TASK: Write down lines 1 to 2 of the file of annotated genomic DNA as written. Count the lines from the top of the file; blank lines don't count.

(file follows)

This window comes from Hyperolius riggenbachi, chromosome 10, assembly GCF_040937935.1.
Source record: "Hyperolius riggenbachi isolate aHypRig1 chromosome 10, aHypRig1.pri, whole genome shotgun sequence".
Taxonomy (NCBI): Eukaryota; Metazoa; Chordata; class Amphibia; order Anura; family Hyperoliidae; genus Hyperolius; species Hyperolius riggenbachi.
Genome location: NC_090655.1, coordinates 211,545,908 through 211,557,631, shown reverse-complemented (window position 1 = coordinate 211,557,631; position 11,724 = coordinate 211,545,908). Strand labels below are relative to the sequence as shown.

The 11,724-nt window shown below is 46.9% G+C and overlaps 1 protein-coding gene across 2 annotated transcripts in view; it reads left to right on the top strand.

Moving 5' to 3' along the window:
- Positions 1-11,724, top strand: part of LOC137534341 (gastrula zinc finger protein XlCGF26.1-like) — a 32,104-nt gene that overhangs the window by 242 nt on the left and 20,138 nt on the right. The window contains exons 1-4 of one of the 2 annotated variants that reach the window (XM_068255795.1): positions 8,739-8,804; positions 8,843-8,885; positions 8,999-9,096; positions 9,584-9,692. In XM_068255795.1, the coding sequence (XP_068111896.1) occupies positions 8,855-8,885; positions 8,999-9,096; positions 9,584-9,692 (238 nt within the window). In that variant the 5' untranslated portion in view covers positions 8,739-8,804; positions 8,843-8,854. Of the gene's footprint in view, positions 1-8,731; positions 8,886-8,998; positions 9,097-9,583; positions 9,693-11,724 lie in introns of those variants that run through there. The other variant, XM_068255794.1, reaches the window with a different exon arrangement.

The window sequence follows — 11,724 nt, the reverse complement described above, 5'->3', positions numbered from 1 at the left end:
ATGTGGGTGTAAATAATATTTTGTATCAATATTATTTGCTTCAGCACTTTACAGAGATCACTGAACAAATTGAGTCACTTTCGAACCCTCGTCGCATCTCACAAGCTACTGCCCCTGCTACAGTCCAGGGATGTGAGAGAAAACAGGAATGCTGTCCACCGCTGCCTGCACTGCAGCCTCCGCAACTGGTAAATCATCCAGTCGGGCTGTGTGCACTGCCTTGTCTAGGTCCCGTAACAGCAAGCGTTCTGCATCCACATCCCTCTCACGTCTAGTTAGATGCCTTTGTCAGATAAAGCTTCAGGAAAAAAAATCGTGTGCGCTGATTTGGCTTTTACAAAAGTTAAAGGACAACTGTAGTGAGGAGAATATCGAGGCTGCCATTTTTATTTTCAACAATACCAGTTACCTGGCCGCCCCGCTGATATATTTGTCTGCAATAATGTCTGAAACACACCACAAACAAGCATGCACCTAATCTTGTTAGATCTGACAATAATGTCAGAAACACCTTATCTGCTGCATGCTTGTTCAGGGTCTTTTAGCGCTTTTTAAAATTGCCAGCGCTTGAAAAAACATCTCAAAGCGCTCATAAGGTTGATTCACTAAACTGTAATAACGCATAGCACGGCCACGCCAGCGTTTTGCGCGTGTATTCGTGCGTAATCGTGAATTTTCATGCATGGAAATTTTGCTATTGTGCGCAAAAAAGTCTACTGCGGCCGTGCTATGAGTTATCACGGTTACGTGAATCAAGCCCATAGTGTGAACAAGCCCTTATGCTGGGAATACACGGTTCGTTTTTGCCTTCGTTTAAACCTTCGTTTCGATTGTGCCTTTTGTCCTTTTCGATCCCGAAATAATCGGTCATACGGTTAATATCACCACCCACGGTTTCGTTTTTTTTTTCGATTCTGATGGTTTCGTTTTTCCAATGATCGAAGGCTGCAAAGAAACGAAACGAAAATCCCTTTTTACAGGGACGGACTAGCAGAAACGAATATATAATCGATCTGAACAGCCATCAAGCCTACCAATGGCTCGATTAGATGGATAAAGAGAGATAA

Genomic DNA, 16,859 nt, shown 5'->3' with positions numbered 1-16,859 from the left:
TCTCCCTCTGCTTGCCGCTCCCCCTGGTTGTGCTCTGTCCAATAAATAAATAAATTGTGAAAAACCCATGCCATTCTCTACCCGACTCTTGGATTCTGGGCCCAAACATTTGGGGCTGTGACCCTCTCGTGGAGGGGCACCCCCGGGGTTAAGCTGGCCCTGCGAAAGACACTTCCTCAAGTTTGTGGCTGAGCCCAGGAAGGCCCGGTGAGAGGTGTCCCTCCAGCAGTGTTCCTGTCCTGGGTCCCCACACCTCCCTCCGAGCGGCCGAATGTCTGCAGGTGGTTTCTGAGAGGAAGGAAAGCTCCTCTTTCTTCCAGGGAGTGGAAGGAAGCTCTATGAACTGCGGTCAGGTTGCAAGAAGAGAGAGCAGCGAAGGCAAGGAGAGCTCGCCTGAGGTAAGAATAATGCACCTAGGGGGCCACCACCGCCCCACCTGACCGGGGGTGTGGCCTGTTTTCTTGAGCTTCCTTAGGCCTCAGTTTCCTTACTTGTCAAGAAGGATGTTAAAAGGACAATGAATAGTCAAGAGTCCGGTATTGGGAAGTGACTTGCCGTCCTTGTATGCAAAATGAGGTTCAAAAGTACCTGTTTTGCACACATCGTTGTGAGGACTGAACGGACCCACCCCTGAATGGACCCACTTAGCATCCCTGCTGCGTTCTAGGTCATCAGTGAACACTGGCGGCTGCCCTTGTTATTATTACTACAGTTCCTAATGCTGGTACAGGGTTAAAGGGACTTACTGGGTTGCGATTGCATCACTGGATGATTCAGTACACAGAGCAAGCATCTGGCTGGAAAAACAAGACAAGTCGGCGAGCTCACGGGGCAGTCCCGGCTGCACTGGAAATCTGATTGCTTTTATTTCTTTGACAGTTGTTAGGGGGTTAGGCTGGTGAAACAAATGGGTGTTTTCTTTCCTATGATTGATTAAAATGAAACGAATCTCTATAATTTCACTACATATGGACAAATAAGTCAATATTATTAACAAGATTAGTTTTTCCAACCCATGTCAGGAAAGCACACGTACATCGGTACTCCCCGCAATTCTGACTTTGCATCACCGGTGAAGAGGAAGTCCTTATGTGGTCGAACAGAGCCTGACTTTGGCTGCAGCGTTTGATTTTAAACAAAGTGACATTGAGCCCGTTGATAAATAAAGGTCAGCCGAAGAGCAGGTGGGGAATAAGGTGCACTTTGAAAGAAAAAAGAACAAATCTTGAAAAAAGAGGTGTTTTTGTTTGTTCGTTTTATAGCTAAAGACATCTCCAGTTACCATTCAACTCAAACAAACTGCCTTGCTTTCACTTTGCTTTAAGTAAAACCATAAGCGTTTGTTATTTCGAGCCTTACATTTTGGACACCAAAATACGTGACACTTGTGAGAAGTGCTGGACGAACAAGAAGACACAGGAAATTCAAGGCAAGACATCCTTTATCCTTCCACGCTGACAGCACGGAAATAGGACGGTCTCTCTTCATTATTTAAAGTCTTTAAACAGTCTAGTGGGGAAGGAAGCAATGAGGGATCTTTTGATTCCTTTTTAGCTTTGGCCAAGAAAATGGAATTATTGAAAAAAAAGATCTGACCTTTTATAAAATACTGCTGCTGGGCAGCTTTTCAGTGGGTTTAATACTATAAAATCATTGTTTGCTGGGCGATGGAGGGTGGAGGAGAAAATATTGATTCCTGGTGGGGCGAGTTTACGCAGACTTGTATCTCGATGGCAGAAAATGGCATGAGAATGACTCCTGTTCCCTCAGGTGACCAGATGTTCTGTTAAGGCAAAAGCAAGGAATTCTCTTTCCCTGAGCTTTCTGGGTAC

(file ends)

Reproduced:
This window comes from Hyperolius riggenbachi, chromosome 10, assembly GCF_040937935.1.
Source record: "Hyperolius riggenbachi isolate aHypRig1 chromosome 10, aHypRig1.pri, whole genome shotgun sequence".